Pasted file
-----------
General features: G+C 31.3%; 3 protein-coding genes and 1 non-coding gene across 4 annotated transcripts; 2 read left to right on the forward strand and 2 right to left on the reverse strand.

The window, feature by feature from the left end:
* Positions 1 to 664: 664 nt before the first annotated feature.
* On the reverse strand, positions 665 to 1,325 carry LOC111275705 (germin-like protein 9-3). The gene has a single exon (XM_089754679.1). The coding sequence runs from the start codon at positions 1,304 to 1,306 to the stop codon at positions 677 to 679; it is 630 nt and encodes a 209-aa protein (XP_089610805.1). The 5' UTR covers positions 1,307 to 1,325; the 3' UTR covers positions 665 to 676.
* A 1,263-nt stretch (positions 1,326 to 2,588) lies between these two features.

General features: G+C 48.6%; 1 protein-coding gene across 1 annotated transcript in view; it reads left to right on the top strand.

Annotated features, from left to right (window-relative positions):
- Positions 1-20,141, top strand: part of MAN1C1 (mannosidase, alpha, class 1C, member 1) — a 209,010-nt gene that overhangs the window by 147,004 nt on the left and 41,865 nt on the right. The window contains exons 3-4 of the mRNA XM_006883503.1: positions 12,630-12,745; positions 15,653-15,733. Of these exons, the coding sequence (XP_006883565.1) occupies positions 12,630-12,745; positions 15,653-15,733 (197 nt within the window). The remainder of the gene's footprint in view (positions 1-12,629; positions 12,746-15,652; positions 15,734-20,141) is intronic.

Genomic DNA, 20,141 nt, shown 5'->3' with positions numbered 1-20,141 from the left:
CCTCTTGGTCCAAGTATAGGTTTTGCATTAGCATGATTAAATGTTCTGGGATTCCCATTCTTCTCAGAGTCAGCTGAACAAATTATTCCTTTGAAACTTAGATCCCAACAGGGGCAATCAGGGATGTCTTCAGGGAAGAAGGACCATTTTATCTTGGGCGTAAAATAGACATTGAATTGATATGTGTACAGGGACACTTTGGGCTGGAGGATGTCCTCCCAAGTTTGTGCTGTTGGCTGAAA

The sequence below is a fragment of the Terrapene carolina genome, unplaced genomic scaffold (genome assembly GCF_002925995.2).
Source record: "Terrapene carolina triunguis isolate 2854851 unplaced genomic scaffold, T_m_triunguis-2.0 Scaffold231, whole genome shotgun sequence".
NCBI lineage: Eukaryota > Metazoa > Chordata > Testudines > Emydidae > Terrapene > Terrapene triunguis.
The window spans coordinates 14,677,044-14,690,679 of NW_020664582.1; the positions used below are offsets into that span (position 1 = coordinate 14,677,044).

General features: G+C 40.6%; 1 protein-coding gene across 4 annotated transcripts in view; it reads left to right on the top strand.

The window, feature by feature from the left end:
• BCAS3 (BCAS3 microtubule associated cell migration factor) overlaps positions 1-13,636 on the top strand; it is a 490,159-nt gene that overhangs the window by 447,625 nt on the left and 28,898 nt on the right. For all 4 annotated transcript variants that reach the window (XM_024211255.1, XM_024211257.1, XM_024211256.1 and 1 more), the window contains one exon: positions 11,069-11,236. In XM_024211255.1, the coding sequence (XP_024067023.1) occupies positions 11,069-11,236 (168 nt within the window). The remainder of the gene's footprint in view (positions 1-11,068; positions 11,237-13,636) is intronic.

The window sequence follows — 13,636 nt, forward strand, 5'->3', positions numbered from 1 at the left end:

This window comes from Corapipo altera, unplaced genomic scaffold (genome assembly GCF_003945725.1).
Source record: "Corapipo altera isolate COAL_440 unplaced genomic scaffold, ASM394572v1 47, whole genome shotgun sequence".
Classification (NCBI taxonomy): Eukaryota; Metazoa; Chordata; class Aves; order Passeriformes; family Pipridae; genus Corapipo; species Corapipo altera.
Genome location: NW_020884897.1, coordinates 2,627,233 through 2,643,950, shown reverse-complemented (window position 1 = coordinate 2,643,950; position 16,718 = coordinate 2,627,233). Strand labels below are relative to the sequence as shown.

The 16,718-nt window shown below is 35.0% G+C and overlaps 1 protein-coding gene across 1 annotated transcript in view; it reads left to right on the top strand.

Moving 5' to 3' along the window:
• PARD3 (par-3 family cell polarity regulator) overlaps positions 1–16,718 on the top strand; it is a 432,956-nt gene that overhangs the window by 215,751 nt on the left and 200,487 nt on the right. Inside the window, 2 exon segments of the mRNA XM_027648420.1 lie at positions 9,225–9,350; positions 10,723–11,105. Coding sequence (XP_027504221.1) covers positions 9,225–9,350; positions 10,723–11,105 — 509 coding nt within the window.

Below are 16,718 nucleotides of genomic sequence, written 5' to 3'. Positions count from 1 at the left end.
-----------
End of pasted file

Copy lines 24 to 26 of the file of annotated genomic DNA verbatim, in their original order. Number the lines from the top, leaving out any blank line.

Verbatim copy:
Moving 5' to 3' along the window:
• PARD3 (par-3 family cell polarity regulator) overlaps positions 1–16,718 on the top strand; it is a 432,956-nt gene that overhangs the window by 215,751 nt on the left and 200,487 nt on the right. Inside the window, 2 exon segments of the mRNA XM_027648420.1 lie at positions 9,225–9,350; positions 10,723–11,105. Coding sequence (XP_027504221.1) covers positions 9,225–9,350; positions 10,723–11,105 — 509 coding nt within the window.

Below are 16,718 nucleotides of genomic sequence, written 5' to 3'. Positions count from 1 at the left end.